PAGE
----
Our paper focuses on some macroeconomic characteristics of the inventory behaviour of national economies. This research field is largely unexplored. There is only one country in which it is adequately studied: the United States, from which a rich set of research results is available (for some recent studies, see Ehemann, 2004, Hirsch, 1996, Humphreys, 2001, Humphreys et al., 2001, Irvine, 2003a, Irvine, 2003b, Irvine, 2005, Irvine and Schuh, 2005 and Stern, 2001). There are very few country-specific studies (for exceptions, see Dimelis and Lyriotaki, 2007 and Guariglia and Mateut, 2010) and, as logically follows, there are very few cross-country or USA-EU comparisons (Dimelis, 2001 and West, 2002). It should be noted, however, that there are interesting and recurring debates about the macroeconomic roles of inventories, especially in connection with business cycles (see Blinder and Maccini, 1991, Lovell, 1994, Chikán et al., 1994, Dimelis, 2001 and Malgarini, 2007). Our interest in macroeconomic inventory behaviour dates back to the 1980s. At the First International Symposium on Inventories in 1980, a paper on the effect of the general state of the economy on inventory investment and structure was presented (Chikán, 1981). Since that time, we have largely focused on international comparisons of macroeconomic inventory behaviour. As in the paper by Chikán and Horváth, 1999, we compared trends in 88 countries to determine the connection between the inventory intensity (inventory investment/GDP) of the individual countries and various components of GDP. The current series of papers began in 2003 (Chikán and Tátrai, 2003), when we started to examine data from 14 OECD countries. (The data are probably the most reliable inventory data available). Since that time, we have used the annual inventory investment/GDP ratio to measure national inventory intensity. In the 2003 paper, we analysed the ratio’s relationship with various measures and the development, growth and fluctuation of GDP. In our research, we have used regression analysis and multivariable statistical methods. We have examined almost 20 hypothesis and found interesting results, such as the following: Inventories relative to GDP tend to decrease in developed countries after the early 1980s. • The inventory characteristics of developed countries converge; • however, no general regression model that uses components of GDP usage (fixed capital investment, exports, etc.) as independent variables can be found to describe the inventory behaviour of various countries. • Even though the tendency of the inventory/GDP ratio to decrease and converge appears to be valid across countries, the reasons for this tendency appear to vary not only by country but also by time period. In this paper, a new dimension of the factors that influence inventory investments is analysed: the sectoral structure of the economy. In recent years, we have conducted a series of examinations of macroeconomic inventory behaviour using multivariate statistical methods. Results of our research (the special characteristics of which are methodological: we consequently use multivariate statistical methods) have been reported in a series of papers presented at the biannual symposia of the International Society for Inventory Research (ISIR). For the latest paper in the series, with references to earlier papers, see Chikán and Kovács, 2009. In this paper, we continue in the same methodological tradition, but take a different perspective in our analysis: in earlier papers, we analysed national inventory behaviour in terms of output (GDP use), but we now turn to input for our analysis (GDP production). We take steps to understand the relationship between the sectoral structure of various economies and their inventory behaviour. As stated earlier, we used OECD data for the analysis—this is the relatively richest and most coherent international database for macroeconomic inventory analysis. Even this database has limitations, however, which restricted our options during the analysis. The database is accessible on the OECD website (www.oecd.org 〈www.oecd.org/〉). We believe we have obtained some interesting results even though several of our attempts to find relationships between various sectoral characteristics of the studied economies and their inventories have failed. Our main hypothesis is that the sectoral structure of economies and changes in this structure influence inventory investments. We test this hypothesis by examining the relationship between the sectoral structure and inventories from various angles.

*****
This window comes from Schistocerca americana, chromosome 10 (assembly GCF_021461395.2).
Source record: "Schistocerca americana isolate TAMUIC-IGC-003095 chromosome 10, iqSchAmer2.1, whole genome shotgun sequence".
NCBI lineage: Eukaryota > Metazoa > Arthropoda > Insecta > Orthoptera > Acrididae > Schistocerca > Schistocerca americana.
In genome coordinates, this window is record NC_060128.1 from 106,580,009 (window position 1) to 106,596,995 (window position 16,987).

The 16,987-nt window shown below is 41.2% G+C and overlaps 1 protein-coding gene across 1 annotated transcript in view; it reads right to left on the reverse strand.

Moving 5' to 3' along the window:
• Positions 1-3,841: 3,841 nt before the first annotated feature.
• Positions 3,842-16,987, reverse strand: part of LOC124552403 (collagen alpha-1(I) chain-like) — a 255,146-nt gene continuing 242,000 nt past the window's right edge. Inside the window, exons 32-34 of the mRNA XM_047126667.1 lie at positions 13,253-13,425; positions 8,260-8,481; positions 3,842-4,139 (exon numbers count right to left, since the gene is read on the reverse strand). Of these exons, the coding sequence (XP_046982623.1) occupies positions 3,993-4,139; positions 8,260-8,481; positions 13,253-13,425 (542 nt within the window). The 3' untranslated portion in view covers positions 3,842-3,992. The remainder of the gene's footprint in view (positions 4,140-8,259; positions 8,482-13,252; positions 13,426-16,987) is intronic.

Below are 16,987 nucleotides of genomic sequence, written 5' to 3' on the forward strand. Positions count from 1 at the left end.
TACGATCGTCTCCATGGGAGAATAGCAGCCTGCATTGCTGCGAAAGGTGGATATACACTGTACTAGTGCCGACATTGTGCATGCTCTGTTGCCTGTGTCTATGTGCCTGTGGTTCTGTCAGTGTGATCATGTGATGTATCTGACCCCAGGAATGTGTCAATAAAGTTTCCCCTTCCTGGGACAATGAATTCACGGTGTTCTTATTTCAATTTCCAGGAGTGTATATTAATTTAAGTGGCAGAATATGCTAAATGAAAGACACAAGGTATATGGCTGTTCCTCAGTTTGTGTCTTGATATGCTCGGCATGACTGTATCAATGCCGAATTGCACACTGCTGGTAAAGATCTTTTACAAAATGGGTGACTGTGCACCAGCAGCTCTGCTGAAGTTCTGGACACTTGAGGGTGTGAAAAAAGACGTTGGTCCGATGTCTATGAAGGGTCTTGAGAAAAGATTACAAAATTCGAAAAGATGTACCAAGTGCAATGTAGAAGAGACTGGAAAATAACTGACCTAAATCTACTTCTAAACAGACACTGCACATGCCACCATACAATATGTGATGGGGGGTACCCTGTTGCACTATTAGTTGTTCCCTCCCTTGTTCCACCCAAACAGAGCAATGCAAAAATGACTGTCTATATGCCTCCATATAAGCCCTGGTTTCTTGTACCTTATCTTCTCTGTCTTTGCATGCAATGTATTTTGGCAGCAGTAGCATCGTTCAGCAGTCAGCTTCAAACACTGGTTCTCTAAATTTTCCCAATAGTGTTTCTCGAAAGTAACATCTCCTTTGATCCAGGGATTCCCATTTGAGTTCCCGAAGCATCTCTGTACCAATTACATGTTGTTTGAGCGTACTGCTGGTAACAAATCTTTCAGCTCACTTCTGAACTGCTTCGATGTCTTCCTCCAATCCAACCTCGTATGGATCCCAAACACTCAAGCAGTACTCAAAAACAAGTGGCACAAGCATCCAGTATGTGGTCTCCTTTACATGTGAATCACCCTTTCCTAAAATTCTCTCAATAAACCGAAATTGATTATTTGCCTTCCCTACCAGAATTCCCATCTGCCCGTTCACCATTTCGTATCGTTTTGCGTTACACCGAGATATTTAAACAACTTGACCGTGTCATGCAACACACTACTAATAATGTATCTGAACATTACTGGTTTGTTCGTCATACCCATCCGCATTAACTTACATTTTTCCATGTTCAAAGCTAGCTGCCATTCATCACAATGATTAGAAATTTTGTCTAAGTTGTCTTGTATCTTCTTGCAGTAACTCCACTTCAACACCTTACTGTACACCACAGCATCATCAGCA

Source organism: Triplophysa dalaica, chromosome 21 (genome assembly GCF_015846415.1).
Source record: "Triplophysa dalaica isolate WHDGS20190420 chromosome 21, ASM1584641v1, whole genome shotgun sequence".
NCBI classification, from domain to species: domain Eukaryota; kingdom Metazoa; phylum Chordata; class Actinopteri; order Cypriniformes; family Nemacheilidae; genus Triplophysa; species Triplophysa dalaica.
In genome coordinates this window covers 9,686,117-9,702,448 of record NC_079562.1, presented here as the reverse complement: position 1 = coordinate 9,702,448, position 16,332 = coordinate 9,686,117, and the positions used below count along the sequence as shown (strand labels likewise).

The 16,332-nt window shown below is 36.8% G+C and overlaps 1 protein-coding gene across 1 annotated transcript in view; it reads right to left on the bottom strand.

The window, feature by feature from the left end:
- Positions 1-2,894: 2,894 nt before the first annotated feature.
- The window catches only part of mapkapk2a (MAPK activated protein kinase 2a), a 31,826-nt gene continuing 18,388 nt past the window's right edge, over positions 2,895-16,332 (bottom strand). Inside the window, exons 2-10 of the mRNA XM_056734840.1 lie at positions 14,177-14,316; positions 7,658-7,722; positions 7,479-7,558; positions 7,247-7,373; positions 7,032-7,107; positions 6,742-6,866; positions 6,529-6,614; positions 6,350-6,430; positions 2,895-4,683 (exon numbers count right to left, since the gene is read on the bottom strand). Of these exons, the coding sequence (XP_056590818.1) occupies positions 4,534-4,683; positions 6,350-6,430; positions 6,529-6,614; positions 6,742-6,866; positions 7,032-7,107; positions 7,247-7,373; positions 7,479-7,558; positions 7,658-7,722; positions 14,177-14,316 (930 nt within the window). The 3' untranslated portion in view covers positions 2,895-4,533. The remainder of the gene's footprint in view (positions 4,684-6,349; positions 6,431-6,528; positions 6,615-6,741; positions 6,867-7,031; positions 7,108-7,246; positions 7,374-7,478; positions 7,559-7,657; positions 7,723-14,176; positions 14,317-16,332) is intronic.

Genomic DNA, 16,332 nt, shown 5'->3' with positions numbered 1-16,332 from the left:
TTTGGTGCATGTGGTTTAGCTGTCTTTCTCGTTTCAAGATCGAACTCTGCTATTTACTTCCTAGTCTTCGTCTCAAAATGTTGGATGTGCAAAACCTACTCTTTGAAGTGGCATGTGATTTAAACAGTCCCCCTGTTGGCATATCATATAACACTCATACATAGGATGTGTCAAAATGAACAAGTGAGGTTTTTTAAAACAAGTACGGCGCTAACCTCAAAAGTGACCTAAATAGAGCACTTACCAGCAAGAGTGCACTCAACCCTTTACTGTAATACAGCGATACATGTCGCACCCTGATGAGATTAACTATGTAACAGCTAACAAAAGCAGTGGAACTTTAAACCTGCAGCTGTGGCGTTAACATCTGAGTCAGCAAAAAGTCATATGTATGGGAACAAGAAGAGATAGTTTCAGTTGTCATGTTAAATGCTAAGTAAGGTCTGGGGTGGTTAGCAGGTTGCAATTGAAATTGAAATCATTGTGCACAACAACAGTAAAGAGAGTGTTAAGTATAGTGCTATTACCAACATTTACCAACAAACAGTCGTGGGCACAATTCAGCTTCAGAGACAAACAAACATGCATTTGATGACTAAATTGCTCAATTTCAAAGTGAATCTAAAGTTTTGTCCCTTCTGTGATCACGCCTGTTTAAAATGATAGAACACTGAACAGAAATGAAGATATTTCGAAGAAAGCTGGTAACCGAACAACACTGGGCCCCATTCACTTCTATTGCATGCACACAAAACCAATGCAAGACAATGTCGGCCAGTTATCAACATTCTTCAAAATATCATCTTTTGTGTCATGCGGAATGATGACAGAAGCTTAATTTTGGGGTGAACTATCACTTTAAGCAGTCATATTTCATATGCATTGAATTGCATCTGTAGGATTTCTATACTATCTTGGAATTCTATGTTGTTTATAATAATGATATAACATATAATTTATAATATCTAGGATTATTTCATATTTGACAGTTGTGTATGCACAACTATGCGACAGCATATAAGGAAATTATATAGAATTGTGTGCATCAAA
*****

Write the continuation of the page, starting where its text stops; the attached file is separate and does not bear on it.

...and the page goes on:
نتیجه گیری انگلیسی
The relationship between economic sectors and the ratio of inventory investment per Gross Value Added in developed countries is not at all straightforward. We made many various calculations that exposed some characteristics of that connection, but a number of questions remain unanswered. The hypothesis that there is a relationship between sectoral structure and inventory intensity can be accepted—it has been proven by our cluster analysis results and the correlation analysis as well. We can also say that higher the proportion of manufacturing and agriculture in the production of GVA, the higher the inventory intensity of the country. We cannot make similarly definite statements about the role of construction and trade. Within manufacturing, the chemical, mechanical, metallurgy and electronics industries are important: their major share leads to a relatively higher inventory level. The analysis also supports the otherwise trivial conclusion that the main factor lowering inventories in the long run is the increasing share of services. We did not find any significant correlation between annual changes in inventory investments and sectoral structure. This is not surprising because structural changes have longer-term features than the factors that change annual inventories. However, it is shown that, in the long run, sectoral changes do accompany changes in inventory behaviour. For more conclusive results, further research, including the examination of national case studies, is required.